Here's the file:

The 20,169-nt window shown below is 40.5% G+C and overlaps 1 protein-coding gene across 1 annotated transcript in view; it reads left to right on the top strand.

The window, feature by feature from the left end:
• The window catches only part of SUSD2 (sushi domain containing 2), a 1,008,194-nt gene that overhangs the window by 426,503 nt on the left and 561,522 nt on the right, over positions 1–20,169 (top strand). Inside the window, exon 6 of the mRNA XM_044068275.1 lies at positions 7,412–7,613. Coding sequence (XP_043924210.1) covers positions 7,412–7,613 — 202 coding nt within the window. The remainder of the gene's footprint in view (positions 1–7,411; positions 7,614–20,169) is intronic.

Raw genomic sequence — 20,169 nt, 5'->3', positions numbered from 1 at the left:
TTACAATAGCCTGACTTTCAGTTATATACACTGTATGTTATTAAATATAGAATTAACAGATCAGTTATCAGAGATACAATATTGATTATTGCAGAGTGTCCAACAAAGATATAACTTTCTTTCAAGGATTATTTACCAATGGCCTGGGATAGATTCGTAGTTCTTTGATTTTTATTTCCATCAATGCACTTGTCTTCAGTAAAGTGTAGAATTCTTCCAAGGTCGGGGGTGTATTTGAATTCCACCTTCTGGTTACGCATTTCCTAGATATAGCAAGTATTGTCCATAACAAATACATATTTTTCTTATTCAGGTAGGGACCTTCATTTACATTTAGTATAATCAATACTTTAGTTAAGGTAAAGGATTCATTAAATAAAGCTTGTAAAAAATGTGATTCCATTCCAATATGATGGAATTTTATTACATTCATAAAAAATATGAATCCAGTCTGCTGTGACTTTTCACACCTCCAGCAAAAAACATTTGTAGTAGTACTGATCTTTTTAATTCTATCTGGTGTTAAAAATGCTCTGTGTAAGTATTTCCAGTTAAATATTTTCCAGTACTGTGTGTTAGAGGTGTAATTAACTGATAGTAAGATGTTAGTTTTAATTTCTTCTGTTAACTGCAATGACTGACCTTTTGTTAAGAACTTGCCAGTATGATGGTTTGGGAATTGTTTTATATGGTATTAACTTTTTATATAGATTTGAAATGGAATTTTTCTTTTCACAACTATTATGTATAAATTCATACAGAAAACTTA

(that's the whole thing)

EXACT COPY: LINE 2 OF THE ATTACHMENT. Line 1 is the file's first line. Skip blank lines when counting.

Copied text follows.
The window, feature by feature from the left end: